Beachgoers walk past colour coded shark warning flags, black indicating poor visibility, on Cape Town's Fish Hoek beach, April 25, 2012. Fish Hoek lies on the edge of False Bay, home to a large concentration of Great White sharks. A fatal shark attack a week ago has triggered a wave of anger against the practise of chumming, the luring of great white sharks with a smelly mixture of fish and oil by tour operators and researchers, with surfers and swimmers calling for a ban on the practice. REUTERS/Mike Hutchings (SOUTH AFRICA - Tags: ENVIRONMENT)

Cape Town - The City of Cape Town has warned about shark “hotspots” as holiday-makers prepare to hit the beaches.

False Bay’s waters are warming as summer draws near and the bay is filling with a diverse abundance of fish and small sharks. And this, the city reports, means more great white sharks closer to shore during the months ahead.

The bay’s most-feared creatures were last in the news in May, when researchers controversially satellite tagged 36 white sharks along the Cape coastline. Since their tagging, a number of the sharks have swum vast distances to waters off KwaZulu-Natal and Madagascar on the east coast, and Namibia on the west coast.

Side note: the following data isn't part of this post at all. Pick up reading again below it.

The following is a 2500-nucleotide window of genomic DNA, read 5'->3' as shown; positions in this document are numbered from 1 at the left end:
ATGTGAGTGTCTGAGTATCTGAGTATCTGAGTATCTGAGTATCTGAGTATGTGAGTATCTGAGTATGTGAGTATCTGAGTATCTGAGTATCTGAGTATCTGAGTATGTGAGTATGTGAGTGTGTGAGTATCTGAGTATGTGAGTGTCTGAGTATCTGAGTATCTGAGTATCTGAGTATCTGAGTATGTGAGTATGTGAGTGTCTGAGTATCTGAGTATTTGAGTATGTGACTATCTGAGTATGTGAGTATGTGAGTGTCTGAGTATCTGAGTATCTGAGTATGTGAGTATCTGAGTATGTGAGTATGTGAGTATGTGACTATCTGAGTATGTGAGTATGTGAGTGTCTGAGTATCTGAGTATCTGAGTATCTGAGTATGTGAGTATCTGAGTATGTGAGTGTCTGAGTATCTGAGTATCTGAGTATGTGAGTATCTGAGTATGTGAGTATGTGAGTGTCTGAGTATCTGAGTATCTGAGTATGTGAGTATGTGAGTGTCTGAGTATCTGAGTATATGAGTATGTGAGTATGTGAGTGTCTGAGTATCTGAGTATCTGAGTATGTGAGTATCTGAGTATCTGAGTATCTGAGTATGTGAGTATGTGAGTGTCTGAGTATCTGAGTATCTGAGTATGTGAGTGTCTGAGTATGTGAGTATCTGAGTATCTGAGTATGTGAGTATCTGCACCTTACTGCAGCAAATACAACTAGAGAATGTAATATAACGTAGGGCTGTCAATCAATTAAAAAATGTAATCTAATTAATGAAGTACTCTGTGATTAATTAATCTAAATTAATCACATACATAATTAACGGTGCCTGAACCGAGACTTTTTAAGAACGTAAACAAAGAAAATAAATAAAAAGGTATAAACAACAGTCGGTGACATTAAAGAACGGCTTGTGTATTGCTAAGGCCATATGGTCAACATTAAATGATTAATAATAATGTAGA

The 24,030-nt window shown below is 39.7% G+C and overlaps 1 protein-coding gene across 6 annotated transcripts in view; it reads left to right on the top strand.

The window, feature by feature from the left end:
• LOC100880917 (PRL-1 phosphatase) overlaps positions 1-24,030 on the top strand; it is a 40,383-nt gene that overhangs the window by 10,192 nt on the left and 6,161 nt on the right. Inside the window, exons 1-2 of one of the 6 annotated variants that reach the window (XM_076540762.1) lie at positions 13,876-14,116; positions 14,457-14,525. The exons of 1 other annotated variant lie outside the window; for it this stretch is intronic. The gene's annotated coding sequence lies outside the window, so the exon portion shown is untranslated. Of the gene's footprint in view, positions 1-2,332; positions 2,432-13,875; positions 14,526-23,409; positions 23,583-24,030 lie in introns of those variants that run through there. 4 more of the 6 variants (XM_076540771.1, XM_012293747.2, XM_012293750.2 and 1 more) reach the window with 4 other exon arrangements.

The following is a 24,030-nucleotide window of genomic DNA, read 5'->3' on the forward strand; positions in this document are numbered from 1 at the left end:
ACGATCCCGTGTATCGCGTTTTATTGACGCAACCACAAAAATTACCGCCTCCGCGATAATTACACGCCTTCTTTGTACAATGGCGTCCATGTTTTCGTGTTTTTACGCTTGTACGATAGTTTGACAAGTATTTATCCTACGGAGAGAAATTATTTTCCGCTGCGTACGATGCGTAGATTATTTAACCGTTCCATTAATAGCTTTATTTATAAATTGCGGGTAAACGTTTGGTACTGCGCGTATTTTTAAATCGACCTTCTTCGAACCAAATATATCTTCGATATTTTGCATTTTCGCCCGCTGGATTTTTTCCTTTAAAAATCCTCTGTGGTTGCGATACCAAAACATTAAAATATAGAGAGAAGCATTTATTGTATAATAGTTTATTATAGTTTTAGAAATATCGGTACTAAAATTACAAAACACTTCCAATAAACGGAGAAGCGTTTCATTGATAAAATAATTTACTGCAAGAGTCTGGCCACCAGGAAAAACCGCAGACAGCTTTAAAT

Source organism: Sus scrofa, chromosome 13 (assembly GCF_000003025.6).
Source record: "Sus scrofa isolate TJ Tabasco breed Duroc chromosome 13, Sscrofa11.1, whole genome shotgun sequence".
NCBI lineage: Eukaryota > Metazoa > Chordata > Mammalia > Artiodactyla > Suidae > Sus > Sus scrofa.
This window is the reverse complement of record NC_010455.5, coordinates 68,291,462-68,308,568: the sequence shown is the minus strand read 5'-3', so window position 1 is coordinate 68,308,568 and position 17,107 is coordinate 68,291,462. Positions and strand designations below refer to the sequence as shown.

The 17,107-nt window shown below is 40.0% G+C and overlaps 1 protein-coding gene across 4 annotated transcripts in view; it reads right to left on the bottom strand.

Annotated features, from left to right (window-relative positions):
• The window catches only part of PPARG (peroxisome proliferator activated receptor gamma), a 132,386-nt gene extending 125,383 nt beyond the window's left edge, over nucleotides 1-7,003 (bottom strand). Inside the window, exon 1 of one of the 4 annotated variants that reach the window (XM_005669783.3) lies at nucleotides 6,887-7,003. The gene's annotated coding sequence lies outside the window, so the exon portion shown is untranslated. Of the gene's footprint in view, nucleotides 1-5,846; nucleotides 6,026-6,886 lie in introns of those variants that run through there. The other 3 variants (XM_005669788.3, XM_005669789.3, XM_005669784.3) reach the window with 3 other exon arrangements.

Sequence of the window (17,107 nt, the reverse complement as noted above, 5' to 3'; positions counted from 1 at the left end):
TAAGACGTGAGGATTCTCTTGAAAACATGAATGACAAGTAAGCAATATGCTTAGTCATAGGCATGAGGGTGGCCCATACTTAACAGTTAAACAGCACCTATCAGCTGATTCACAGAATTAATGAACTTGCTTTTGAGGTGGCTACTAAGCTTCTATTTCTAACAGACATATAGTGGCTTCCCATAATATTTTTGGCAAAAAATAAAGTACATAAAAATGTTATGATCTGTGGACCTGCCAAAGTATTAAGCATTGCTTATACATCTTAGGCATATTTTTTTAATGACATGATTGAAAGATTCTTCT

Their movements can be tracked by members of the public on the website

Researchers have learnt from aerial surveys that there can be up to 42 great whites in the bay at one time, although numbers change all the time.

Summer also means many other species are more common in the bay, such as bronze whaler sharks, ragged-tooth sharks, smooth hound sharks and various smaller sharks and rays.

Alison Kock, of Shark Spotters, told the Cape Argus: “We expect an increase in white shark presence closer to shore in False Bay during spring and summer as the sharks start to spend less time around the seal colonies – which are the autumn and winter feeding grounds – and more time at inshore areas.”

Kock urged members of the public to consult for regular updates and advice.


Contact numbers: Shark Spotters: 078 174 4244; Cape Town Emergency: 107 (landline) or 021 480 7700 (cellphone); NSRI: 021 449 3500

Cape Argus